What if I rephrase your question a bit, and change "TDD" to simply "testing":
I am interested to get a rough idea how much productivity is initially lost, or how much extra time is initially required, due to testing.
First of all, I'm not going to argue that TDD is the same thing as application testing. But, it is obviously a form of testing, and it could easily be grouped alongside application testing in terms of QA. Yet, you'd never hear a programmer asking how much time he needs to "waste" by testing their software, because most programmers simply don't test their own software very thoroughly. In fact, the vast majority of programmers I've met check to see that their code compiles and runs as expected, but usually leave it to the beta testers to do the rigorous testing. They are satisfied when they see that the software runs how they would expect it to run, but it's very hard to test from the end user's point of view when you wrote the software, since you programmed it and already know how it should be used.
However, since TDD involves programming, many developers perceive it as lost time, since they view this as time that could be spent writing application code instead.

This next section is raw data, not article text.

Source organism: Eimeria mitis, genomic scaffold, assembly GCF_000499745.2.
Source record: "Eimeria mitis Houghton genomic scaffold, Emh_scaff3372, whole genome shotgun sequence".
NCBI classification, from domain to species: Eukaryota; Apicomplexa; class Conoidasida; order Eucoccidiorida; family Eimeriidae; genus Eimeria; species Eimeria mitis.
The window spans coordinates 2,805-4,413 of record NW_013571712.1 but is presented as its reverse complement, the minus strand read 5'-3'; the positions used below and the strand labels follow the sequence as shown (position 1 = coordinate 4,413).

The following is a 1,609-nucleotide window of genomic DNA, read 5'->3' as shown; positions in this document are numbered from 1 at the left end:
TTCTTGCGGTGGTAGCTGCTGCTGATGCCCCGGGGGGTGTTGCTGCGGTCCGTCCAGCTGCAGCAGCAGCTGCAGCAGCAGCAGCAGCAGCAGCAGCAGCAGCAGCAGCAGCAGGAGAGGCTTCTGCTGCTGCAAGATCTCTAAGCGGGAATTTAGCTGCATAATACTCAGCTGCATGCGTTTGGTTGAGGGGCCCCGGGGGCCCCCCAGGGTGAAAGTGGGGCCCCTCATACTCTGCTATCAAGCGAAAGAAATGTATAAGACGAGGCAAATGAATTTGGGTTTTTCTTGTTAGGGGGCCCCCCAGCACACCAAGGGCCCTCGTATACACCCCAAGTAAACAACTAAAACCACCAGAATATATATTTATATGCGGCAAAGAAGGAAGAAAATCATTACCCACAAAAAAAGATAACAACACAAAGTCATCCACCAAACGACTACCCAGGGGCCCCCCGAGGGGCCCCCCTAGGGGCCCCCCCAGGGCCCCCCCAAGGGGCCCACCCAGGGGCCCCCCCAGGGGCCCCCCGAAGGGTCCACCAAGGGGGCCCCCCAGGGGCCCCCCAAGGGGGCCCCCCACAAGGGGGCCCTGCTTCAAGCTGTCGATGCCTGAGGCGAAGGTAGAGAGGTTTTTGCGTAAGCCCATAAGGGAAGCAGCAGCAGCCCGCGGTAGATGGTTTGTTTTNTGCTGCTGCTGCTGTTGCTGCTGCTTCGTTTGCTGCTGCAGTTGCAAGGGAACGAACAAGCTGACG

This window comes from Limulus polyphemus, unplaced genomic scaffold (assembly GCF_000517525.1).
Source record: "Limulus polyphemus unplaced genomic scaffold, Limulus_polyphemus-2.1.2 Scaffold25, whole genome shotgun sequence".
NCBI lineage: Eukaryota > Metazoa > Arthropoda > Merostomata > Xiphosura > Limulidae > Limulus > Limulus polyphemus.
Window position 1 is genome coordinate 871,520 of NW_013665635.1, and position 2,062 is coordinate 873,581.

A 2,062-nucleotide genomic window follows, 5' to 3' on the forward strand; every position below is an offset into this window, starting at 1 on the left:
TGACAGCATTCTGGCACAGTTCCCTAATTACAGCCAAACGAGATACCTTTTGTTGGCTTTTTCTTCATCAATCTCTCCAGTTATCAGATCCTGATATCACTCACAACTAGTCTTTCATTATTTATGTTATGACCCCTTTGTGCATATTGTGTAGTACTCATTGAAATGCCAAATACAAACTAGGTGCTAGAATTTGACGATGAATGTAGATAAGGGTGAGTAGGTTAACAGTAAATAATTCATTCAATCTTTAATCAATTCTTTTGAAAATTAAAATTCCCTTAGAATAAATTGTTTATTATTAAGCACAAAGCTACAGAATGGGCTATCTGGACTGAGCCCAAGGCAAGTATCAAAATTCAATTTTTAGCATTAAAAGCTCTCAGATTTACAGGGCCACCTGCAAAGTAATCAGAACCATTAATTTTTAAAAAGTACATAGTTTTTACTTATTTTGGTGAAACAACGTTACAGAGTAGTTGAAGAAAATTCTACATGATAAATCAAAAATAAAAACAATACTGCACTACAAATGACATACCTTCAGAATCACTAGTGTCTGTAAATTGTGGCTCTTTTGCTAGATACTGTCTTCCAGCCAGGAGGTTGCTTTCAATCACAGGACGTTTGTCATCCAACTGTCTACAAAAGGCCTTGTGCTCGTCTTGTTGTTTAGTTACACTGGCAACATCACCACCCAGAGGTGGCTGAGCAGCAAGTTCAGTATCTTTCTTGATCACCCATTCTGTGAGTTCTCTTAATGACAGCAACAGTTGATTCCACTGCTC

I think the better question is, how much time would you be willing to devote to testing in general? If you're ready to say 50%, then dedicate 50% of your hours to programming, 40% to writing test cases, and 10% for higher level application testing (for example). But I would say spending 30-50% of your time writing test cases is a reasonable estimate, and I've heard this same number used by some project managers as well.
Also, keep in mind that TDD advocates using test cases as a debugging tool, not just during the design phase of your software. So when a user reports a bug, the idea is that you first write a test case which replicates the problem which they experience. Then you fix the software so it doesn't happen again. This time, which normally might be billed simply as "debugging", also technically counts as writing test cases, even though you are actually fixing existing code.